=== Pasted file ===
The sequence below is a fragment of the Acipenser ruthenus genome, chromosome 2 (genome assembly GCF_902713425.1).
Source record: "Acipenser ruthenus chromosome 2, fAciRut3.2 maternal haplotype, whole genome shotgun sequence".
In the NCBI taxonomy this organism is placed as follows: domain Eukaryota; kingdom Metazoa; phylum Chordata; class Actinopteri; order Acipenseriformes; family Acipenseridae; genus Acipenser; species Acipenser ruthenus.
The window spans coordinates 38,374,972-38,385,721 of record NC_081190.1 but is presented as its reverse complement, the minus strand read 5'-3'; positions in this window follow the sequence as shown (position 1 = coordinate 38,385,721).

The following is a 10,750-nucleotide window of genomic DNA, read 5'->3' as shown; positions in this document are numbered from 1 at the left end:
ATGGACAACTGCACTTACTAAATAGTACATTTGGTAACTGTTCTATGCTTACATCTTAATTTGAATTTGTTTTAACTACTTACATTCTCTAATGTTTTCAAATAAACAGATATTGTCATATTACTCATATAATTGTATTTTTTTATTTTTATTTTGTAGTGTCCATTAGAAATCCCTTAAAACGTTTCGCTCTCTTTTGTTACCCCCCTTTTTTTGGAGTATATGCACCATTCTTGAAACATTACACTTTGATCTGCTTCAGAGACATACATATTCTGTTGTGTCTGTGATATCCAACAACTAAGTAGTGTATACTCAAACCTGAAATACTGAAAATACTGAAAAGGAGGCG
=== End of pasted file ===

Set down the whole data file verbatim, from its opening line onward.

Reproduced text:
The sequence below is a fragment of the Acipenser ruthenus genome, chromosome 2 (genome assembly GCF_902713425.1).
Source record: "Acipenser ruthenus chromosome 2, fAciRut3.2 maternal haplotype, whole genome shotgun sequence".
In the NCBI taxonomy this organism is placed as follows: domain Eukaryota; kingdom Metazoa; phylum Chordata; class Actinopteri; order Acipenseriformes; family Acipenseridae; genus Acipenser; species Acipenser ruthenus.
The window spans coordinates 38,374,972-38,385,721 of record NC_081190.1 but is presented as its reverse complement, the minus strand read 5'-3'; positions in this window follow the sequence as shown (position 1 = coordinate 38,385,721).

The following is a 10,750-nucleotide window of genomic DNA, read 5'->3' as shown; positions in this document are numbered from 1 at the left end:
ATGGACAACTGCACTTACTAAATAGTACATTTGGTAACTGTTCTATGCTTACATCTTAATTTGAATTTGTTTTAACTACTTACATTCTCTAATGTTTTCAAATAAACAGATATTGTCATATTACTCATATAATTGTATTTTTTTATTTTTATTTTGTAGTGTCCATTAGAAATCCCTTAAAACGTTTCGCTCTCTTTTGTTACCCCCCTTTTTTTGGAGTATATGCACCATTCTTGAAACATTACACTTTGATCTGCTTCAGAGACATACATATTCTGTTGTGTCTGTGATATCCAACAACTAAGTAGTGTATACTCAAACCTGAAATACTGAAAATACTGAAAAGGAGGCG